Given such existing geopolitical turmoil, countries across the world needcautious roadmap for future economic discourse with both large and small multi-polar network, and balancing both old and new allies with innovative trade and investment strategies and agreements. In this context ‘grammar of commerce’ and trade zones may incline to search for ‘smaller trading blocks’ and ‘newer frontlines’ along with old allies.[i]This however signifies a fresh impetustogeo-economics to retain capitalism throughongoing interconnectedness of global neoliberal economic order, which has been in force since 1980s.This interconnectedness of global economy,as observed by Cini, identifies particular set of countries having the ability and willingness to implement economic instruments, which in many cases are becoming even important functions of foreign and security policy.Thus geo-economics though not a new phenomenon, has gained more attention in the present situation. In this context the author further mentions that accepting economic weapon by a Nation-State in international political power games can actually be traced back through the Cold War’s spheres of influence to the era of colonialism and beyond. However, throughout the twentieth century the balance of power among Nations was typically viewed through the lens of geopolitics, focusing on military power, natural resources and demographics as measures of national influence. Geo-economics, which has become a key paradigm in neoliberal order,emphasises factors such as productivity, trade balances and foreign investment.[ii]Geo-economics typically can also be seen as a tool for neoliberal economy, which needs to continuealong with the trend ofglobal and regional integrationas well as disintegration.So neoliberal economic order, according to Pieterse, with both the dimensions ofglobalization and regionalization, has overtaken the standard unit of development, the Nation. Market forces have over taken the role of the State, which has been the conventional agent of development and economy.[iii] In this context, regional or preferential economic integration,according to Cini, have been the most popular geo-economic strategy in recent years. Through economic integration a nation gains relative power to increase their collective market size and economic opportunities.[iv]But, the recent mandate for Breixt in June 2016 has immensely shaken such existing argument and the foundation of neoliberal idea within economic integration. The impact of Brexit is yet to be assessed in the coming future, where Britain itself has to reconcile the crises with mature political leadership, since the existing economic integration model will continue till the time an alternative emerges with sound base and theoretical frame.Economic partnership and theidea of framing economicregion with common marketcontinues to remain important asa familiar a unit of economic development. Development policy, as pointe out by Pieterse, therefore is a matter of decision-making dispersed widely over a terrain of actors, institutions and frameworks, and at theoretical level needs to consider both State and beyond to accommodate such wide ranging actors like local, micro-regional, national, macro-regional and global with adequate articulation and interconnection.[v]Therefore even if Brexit attempts to reinforce the role of Nation-State,economic ties continues through pushes from individual nations and regional blocks for new avenues of sustenance. Neighbourhoodin this context is important, sharing common culture, economy and geography. Such tiesmostly aim to generate both the culture of competition and co-operation in trade and commerce, capital formation, technology transfer, financial flows, and mutual sharing of benefits. Except the last, which aims to attain equity, rest all are for promoting efficiency and expanding economy through such trans-regional activity and connectivity. In this theoretical frame, boundaries and borders become irrelevant and counterproductive to push for such openeconomic agenda.Geo-economics along with geopoliticsremain important tools to foster such agenda of capital movement by initiating and developing connectivity at all levels.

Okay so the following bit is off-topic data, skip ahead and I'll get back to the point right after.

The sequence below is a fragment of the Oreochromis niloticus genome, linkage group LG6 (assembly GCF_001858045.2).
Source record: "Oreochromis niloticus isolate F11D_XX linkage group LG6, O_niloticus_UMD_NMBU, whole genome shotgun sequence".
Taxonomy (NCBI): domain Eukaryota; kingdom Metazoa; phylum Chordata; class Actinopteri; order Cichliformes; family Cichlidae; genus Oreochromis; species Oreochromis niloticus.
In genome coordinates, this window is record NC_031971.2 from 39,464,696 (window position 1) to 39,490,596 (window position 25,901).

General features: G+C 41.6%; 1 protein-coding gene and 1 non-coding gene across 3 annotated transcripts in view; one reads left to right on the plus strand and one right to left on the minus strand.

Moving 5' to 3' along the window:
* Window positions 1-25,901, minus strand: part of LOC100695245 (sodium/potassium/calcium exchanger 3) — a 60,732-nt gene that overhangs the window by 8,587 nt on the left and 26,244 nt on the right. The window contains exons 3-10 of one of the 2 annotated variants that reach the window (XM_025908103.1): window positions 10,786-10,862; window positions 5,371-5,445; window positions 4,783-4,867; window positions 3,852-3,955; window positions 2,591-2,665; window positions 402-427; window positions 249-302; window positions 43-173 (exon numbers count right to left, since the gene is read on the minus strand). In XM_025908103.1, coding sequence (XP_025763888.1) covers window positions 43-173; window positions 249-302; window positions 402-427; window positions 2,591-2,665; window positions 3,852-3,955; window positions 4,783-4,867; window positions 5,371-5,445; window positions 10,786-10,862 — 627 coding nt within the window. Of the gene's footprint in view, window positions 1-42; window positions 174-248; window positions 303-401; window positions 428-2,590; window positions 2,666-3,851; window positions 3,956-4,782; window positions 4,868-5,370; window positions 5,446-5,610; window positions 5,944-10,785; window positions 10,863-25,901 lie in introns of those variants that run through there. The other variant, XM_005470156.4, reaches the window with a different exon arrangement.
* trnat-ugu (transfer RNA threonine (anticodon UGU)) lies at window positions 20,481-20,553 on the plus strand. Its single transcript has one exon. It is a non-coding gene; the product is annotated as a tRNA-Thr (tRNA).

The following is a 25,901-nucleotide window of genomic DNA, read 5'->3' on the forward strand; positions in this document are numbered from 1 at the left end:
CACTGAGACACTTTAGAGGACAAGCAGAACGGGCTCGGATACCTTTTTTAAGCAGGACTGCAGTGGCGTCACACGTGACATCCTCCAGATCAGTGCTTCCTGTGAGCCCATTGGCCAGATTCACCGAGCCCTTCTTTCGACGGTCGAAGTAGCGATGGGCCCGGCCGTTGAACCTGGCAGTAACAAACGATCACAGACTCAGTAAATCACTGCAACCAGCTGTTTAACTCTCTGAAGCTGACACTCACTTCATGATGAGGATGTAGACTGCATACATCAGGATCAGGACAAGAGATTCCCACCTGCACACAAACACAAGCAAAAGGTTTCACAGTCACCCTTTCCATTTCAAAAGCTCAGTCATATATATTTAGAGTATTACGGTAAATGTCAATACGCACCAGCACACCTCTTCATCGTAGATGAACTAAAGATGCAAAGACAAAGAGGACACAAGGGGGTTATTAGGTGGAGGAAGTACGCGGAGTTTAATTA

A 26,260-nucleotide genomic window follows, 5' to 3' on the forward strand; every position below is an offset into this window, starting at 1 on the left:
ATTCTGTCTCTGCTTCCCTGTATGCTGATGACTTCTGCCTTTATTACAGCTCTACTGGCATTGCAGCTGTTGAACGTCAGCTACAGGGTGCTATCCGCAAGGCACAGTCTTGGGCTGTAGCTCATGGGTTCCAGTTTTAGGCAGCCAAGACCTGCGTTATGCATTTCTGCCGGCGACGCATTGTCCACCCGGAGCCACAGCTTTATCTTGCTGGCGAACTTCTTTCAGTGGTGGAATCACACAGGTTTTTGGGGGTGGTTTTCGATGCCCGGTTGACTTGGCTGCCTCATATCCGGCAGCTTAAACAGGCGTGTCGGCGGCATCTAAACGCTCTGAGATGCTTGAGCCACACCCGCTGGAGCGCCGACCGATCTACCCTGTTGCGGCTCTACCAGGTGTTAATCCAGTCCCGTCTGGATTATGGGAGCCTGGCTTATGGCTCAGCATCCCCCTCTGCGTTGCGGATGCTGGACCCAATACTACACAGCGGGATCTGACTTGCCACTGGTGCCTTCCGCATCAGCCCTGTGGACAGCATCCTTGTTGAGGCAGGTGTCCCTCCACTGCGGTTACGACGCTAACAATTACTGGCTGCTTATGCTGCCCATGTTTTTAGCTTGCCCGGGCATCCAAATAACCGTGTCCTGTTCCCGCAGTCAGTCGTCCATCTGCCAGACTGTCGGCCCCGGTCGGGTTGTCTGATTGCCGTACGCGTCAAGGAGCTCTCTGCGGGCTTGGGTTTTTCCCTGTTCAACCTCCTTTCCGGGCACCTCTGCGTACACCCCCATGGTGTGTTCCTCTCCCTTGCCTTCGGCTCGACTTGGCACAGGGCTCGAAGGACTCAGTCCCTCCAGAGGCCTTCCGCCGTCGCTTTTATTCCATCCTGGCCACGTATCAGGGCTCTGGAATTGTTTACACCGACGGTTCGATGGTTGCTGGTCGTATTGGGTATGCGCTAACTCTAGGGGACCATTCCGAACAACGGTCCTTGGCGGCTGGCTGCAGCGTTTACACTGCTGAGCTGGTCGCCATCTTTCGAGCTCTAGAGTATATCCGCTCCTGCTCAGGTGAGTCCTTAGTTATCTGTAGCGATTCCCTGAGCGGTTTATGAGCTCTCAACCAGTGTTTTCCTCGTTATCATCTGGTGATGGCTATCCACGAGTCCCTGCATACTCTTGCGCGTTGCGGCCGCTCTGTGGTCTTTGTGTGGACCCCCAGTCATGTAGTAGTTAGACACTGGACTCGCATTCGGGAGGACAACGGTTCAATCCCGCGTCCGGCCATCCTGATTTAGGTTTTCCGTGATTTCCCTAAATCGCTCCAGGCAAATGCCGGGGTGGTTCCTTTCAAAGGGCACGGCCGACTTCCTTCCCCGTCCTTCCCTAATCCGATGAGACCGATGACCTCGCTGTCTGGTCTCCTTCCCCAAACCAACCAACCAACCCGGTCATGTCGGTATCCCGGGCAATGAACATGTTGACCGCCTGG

India being a part of this connected global and regional economic order alsohas been a key player of shifts inglobal geo-economic strategies in recent times.The countrywith its huge demographic forces and young labour forceispersistently and keenly lookingfor more economic expansion both at domestic front as well as at trans-national spacewith partnership and alliance. In this context, building trust and relation with neighbourhood has been a daunting task for the Nation having many of them disturbed at several fronts for long time. But given the trend of Pan-Asian economic success,Asian neighbourhood relation through multiple channels is gaining strength through various regional alliancesand partnership;and development of connectivity, infrastructure and raising economic activities at many regional levelshave beenimportant strategies. China has remained reasonably successful in doing so to expand its economy and claiming it to be a fastest growing economy in last couple of years. Butthelatest available data of 2016 show that China tends to slow down with a declining growth rate of about 6.3%, and India has become the fastest growing economy in the world with about 7.2% growth rate. This new piece of information will certainly putAsian economyonce againinto scanner for restructuring regional partnerships and making India more powerful.Indian economy after a declining trend ofabout 5% growth with so-called ‘policy paralysis’ of the outgoing United Progressive Alliance (UPA)Government, is now apparently showing confidence and is ready to kick-start with a visiblemarket agenda of National Democratic Alliance (NDA)Government. The political economy ofsuch emerging market is largely based on three areas,